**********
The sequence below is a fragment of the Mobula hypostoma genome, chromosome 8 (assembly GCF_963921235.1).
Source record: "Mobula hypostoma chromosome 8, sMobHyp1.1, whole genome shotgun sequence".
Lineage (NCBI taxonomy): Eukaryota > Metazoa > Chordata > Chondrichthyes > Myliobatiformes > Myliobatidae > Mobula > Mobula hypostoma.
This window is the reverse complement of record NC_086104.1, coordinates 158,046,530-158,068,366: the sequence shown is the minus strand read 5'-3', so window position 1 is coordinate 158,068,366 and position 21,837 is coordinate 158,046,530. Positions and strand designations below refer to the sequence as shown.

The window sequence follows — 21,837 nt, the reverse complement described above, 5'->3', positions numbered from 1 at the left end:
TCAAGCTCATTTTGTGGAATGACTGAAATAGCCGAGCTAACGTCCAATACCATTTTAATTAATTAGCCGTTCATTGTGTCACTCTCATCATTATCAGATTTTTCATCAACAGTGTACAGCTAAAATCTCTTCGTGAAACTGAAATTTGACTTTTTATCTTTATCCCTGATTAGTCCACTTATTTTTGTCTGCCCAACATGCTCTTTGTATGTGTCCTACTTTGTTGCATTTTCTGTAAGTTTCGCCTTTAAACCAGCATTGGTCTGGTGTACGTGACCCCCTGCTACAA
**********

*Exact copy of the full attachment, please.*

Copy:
The sequence below is a fragment of the Mobula hypostoma genome, chromosome 8 (assembly GCF_963921235.1).
Source record: "Mobula hypostoma chromosome 8, sMobHyp1.1, whole genome shotgun sequence".
Lineage (NCBI taxonomy): Eukaryota > Metazoa > Chordata > Chondrichthyes > Myliobatiformes > Myliobatidae > Mobula > Mobula hypostoma.
This window is the reverse complement of record NC_086104.1, coordinates 158,046,530-158,068,366: the sequence shown is the minus strand read 5'-3', so window position 1 is coordinate 158,068,366 and position 21,837 is coordinate 158,046,530. Positions and strand designations below refer to the sequence as shown.

The window sequence follows — 21,837 nt, the reverse complement described above, 5'->3', positions numbered from 1 at the left end:
TCAAGCTCATTTTGTGGAATGACTGAAATAGCCGAGCTAACGTCCAATACCATTTTAATTAATTAGCCGTTCATTGTGTCACTCTCATCATTATCAGATTTTTCATCAACAGTGTACAGCTAAAATCTCTTCGTGAAACTGAAATTTGACTTTTTATCTTTATCCCTGATTAGTCCACTTATTTTTGTCTGCCCAACATGCTCTTTGTATGTGTCCTACTTTGTTGCATTTTCTGTAAGTTTCGCCTTTAAACCAGCATTGGTCTGGTGTACGTGACCCCCTGCTACAA